EMT: Brady Emergency Care 11th Edition - Chapter 3 - Medical/Legal and Ethical Issues Flashcards

Terms Definitions
Define "scope of practice."
Scope of practice is a set of regulations and ethical considerations that define the scope, or extent and limits, of the EMT's job
Define consent.
Consent is permission from the patient for care or other action by the EMT.
On what calls must you obtain consent to render emergency care?
You must gain some sort of consent on every call.
What are the three types of consent?
1) Expressed
2) Implied
3) Consent to treat minors or incompetent patients
Define "expressed consent."
Expressed consent is given by adults who are of legal age and mentally competent to make a rational decision in regard to their medical well-being.
Define "implied consent."
Implied consent is the consent that we would presume that the patient or patient's parent or guardian would give if they could. This is applicable to unconscious patients, and patients whose parents cannot be contacted when care is needed.
What conditions must be fulfilled in order for a patient to refuse care or transport?
1) Patient must be legally able to consent (i.e. of legal age or an emancipated minor)

2) Patient must be mentally competent and oriented. An altered mental status, unstable vital signs, and other diseases or injuries can affect competence.

3) Patient must be fully informed. He must understand the risks of refusal.

4) Patient must sign a release form that releases the ambulance squad from any liability arising form patient's refusal.
What actions should be taken in order to persuade a patient to consent to care in the case of refusal?
1) Spend time speaking with the patient.

2) Inform the patient of consequences of not going to the hospital.

3) Consult medical direction.

4) Contact family members to help convince the patient.

5) Call law enforcement if necessary.

6) ABOVE ALL, try to determine why the patient is refusing care, and address the concern
Define "Do Not Resuscitate Order" (DNR)
A DNR is a signed legal document stating that the patient has a terminal illness and refuses resuscitation.
What's another term that describes a do not resuscitate order?
Advance directive
Define "Negligence."
Negligence has three components:

1) The EMT had a duty to act
2) The EMT did not provide the standard of care, including failure to act.
3) By not providing the standard of care, harm was done to the patient
Define "duty to act."
Duty to act is an obligation to provide care to a patient.
Define "abandonment."
Abandonment is leaving a patient after care has been initiated and before the patient has been transferred to somebody with equal or greater medical training.
What are good Samaritan laws?
Good Samaritan laws are state laws designed to limit liability to citizens and personnel providing emergency care.
Define "confidentiality."
Confidentiality is the obligation not to reveal information obtained about a patient EXCEPT to other health care professionals involved in care, or under court subpoena, or once patient has signed a release, or in cases that require mandatory reporting.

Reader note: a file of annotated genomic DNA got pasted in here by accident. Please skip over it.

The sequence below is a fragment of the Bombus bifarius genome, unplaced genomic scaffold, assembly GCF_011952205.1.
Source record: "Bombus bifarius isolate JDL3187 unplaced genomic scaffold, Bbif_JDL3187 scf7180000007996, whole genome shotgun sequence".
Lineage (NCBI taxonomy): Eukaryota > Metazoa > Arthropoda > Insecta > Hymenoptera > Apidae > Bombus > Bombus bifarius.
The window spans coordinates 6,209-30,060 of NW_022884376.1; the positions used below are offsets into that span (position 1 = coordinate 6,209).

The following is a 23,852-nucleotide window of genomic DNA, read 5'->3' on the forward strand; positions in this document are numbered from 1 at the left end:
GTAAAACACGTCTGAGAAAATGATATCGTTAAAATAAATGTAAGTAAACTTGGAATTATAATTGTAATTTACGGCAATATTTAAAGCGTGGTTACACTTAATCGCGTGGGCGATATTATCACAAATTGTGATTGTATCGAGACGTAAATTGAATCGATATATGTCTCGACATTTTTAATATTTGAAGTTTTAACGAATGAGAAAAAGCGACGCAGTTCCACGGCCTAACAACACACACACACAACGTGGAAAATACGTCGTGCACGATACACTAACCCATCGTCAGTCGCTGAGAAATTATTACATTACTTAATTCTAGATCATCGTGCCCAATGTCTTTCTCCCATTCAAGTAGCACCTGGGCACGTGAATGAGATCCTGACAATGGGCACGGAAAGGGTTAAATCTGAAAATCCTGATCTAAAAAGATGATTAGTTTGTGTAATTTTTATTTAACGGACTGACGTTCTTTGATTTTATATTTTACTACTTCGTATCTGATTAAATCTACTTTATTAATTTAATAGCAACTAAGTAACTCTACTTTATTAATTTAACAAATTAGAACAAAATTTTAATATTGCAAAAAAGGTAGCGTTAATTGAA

What's HIPAA?
HIPAA is the Health Insurance Portability and Accountability Act, a law protecting the privacy of patient-specific information and granting the patient control over the information.
What's an organ donor.
An organ donor is a person that has completed a legal document that allows for donation of organs and tissues upon death.
Define "crime scene."
A crime scene is the location where a crime has been committed or where evidence may be found.
When entering a crime scene, what components of evidence must an EMT be careful not to disturb unless absolutely necessary?
1) Condition of the scene
2) The patient
3) Fingerprints and footprints
4) Microscopic evidence
What three actions will make you more useful to police after you've entered a crime scene?
1) Remember what you touch
2) Minimize impact on the scene
3) Work with police
What conditions could make somebody an "emancipated minor," thus giving them the authority to refuse treatment as an adult?
1) Minor is married
2) Minor is pregnant
3) Minor is independent
4) Minor is in armed forces
When in doubt...
Err on the side of patient care!
What is the leading cause of lawsuits against EMTs?
Poor documentation of refusals.
In what two situations might an EMT be charged with criminal battery?
1) EMT unlawfully touches a patient without consent.

2) EMT provides care without consent.
What are the three major types of "advance directives?"
1) Do Not Resuscitate order (DNR)

2) Living will

3) Healthcare proxy
What exactly is a DNR?
A DNR (Do Not Resuscitate order) is a legal document signed by the patient and their physician. If no DNR is presented, or if it's validity is in question, resuscitate! DNR will specify what treatments are and aren't acceptable.
What are the four major ethical responsibilities of an EMT?
1) Make patient needs a priority
2) Maintain skills and knowledge
3) Quality improvement
4) Prepare honest reports
Define "negligence."
Deviation from accepted standards of care recognized by law -- something either not done (nonfeasance) or done incorrectly (malfeasance, misfeasance)
What four conditions must be fulfilled in order to charge an EMT with negligence?
1) There was a duty to act
2) That duty was breached
3) Actual damages occurred as a result
4) The EMT's breach of duty was an action or inaction that immediately worsened the situation (proximate cause).
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